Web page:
lunchbuddiesplus

Learning and Sharing

Turn On Your Social Filter

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Here are just a few important ways that a social filter protects us:

  • keeps us from saying hurtful words to others
  • keeps us from embarrassing ourselves
  • keeps us from making social mistakes
  • helps us stay out of trouble

 

This week the Flexible First Graders learned how to filter thoughts to decide if they should “think it” or “say it”.  Julia Cook’s book, I Can’t Believe You Said That! is always a big hit with students.  We also learned a great deal from Professor Cranium.  My Social Filter is a product created by Jenna Rayburn and available in her store at http://www.teacherspayteachers.com.

Effectively using your social filter takes lots of practice, especially if you need to work on filtering angry words.  An upset brain has to work hard to control those angry thoughts before they turn into spoken words.

Find this activity as a free download at http://autismteachingstrategies.com

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Have a spooky good weekend, everyone!

Best,

Robin

 

 

 

 

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When You Think Your Life Stinks!

Proactive or reactive

 

People feel a wide range of emotions on a daily basis.  It is important that we work through the emotions and develop resilience as a way of coping.  Often we get stuck in a pattern of reacting in a big way.  We can have trouble bouncing back from hard times.  When we are stuck in this pattern we can feel and think that our life stinks.  One of several factors that contribute to resilience is the ability to manage strong feelings and impulses.  Social skills and self-regulation play a big role in developing a resilient view.  Books and videos provide us with a way to see how other people react to hard times and learn coping strategies.  Here’s one of our new favs –

Our week focused on how to change “Baditude into Gratitude”.  We read Julia Cook’s new book –

Baditude

We talked about triggers and strategies.  Mrs. Rairdan taught us a new strategy-hook ups.  It is a very calming Brain Gym® movement that helps us deal with stress.

One student made a list of what smelled good in his life.  This exercise helped to focus on many of the good things in his life.

Turns out this book is perfect for a variety of grades and age groups.  The children love the book and we just adapted the lesson to the needs of the students.

spot it halloween

Spot it! Halloween is sure to make you happy.

Enjoy the weekend, everyone.

Robin

 

 

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What’s the Size of the Problem?

Girl Deep in Thought

 

Everyone has to deal with problems on a daily basis.  Some of those problems can be solved very quickly and easily and what we thought were big problems are really just bumps in the road.  It is important to match the size of one’s reaction to the size of the problem.

 

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What’s in Ned’s Head?  His head is full of problems big and small.  This week we carefully considered each of the problem cards from Ned’s Head.  Our Problem Thermometer gave us the criteria we need to check the size of the problem and make sure that our response was the expected response.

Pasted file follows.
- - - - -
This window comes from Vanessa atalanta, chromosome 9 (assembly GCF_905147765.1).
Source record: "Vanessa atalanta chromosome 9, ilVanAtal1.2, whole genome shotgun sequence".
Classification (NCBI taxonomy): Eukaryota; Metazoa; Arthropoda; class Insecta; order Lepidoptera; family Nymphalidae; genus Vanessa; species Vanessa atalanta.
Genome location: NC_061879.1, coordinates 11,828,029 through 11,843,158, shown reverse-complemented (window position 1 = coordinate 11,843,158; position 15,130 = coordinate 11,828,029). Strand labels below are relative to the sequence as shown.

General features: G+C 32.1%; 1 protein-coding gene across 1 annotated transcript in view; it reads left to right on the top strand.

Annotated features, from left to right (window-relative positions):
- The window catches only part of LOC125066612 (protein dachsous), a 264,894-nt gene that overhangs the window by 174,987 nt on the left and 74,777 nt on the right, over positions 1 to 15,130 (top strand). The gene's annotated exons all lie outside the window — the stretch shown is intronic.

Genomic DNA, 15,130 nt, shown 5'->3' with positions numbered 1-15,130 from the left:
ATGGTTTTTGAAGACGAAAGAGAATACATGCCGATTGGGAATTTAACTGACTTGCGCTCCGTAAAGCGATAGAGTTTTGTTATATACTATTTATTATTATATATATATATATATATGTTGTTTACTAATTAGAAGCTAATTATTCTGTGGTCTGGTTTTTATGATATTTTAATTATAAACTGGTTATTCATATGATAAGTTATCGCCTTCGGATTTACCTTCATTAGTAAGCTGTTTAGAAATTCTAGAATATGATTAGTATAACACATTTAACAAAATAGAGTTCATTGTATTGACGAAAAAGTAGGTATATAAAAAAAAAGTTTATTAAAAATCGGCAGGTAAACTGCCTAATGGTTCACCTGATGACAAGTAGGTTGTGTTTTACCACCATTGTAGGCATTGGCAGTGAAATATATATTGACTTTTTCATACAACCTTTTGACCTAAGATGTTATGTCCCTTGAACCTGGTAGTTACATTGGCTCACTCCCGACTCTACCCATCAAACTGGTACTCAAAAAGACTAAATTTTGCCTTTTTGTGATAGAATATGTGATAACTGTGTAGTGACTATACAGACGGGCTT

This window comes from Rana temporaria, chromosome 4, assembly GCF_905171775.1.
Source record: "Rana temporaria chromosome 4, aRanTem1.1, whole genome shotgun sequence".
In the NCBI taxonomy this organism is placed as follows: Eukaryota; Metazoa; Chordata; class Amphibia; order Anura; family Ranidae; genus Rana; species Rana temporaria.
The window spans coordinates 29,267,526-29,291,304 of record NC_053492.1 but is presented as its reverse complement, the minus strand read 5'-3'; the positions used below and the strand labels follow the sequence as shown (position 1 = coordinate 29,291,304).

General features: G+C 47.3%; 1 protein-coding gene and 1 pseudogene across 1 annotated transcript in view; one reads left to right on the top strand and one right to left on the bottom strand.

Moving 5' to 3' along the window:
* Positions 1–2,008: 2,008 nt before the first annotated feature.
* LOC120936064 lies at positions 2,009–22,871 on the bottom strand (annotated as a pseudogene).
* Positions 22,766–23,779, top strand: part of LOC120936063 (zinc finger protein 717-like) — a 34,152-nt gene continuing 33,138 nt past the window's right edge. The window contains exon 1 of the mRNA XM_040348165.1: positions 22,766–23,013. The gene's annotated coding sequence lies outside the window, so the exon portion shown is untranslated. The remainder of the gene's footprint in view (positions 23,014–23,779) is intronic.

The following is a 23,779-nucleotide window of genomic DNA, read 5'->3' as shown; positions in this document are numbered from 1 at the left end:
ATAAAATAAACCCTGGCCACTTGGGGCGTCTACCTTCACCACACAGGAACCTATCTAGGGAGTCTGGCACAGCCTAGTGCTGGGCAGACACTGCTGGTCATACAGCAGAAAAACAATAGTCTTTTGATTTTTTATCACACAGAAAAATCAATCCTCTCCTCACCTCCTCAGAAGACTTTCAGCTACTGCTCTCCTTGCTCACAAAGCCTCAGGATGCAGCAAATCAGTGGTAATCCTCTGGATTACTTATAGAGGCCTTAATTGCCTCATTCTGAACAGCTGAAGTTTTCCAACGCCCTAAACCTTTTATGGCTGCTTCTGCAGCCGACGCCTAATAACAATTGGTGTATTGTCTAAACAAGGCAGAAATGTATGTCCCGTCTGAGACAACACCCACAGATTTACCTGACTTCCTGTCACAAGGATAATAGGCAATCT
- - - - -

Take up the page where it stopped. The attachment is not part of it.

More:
The problem cards came from The Spontaneous Speech Spot store at http://www.teacherspayteachers.com.

 

 

 

 

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The Problem Thermometer is available at http://www.autisminspiration.com

 

 

 

 

 

 

 

 

This new book, Social City, provided an additional way of looking at problems.  I like the way this book stresses that you have back-up to help solve problems regardless of the size.

Social City

 

Enjoy the weekend,

Robin

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Narrative Development

Some of my Lunch Buddies are now in 3rd and 4th grade and struggling with reading comprehension and narrative development.  Last summer I participated in an online webinar to learn more about the Story Grammar Marker® and learn how I could further help these students develop communicative competence.  The Story Grammar Marker assists students in expanding skills in perspective taking, critical thinking, and problem solving.  Mary Ellen Rooney Moreau, creator of the SGM®, says that it can “help them to independently re-tell stories with cohesion and academic language, understand motivations and thought processes of characters, make inferences, solve problems and take perspective”.  I learned from the webinar and the excellent posts on the blog at http://www.mindwingconcepts.com, that my role in collaborating with reading professionals is to scaffold for my students.

We are ready!

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Eggbert, the Slightly Cracked Egg by Tom Ross, was used as an example during the webinar. I decided to start with that book.

 

The SGM® Teachers Manual will guide you through the concept and process with visual supports.

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The SGM® app will help the students create and tell a story or retell something they have read, seen, or experienced.  It is an  engaging way to help them organize their thoughts for expressing or writing.

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Followers of this blog, please add your comments if you use SGM®.  I am always excited to add something new to the Toolbox as students evolve.  Check back to see how we are doing.

 

My Best,

Robin

 

 

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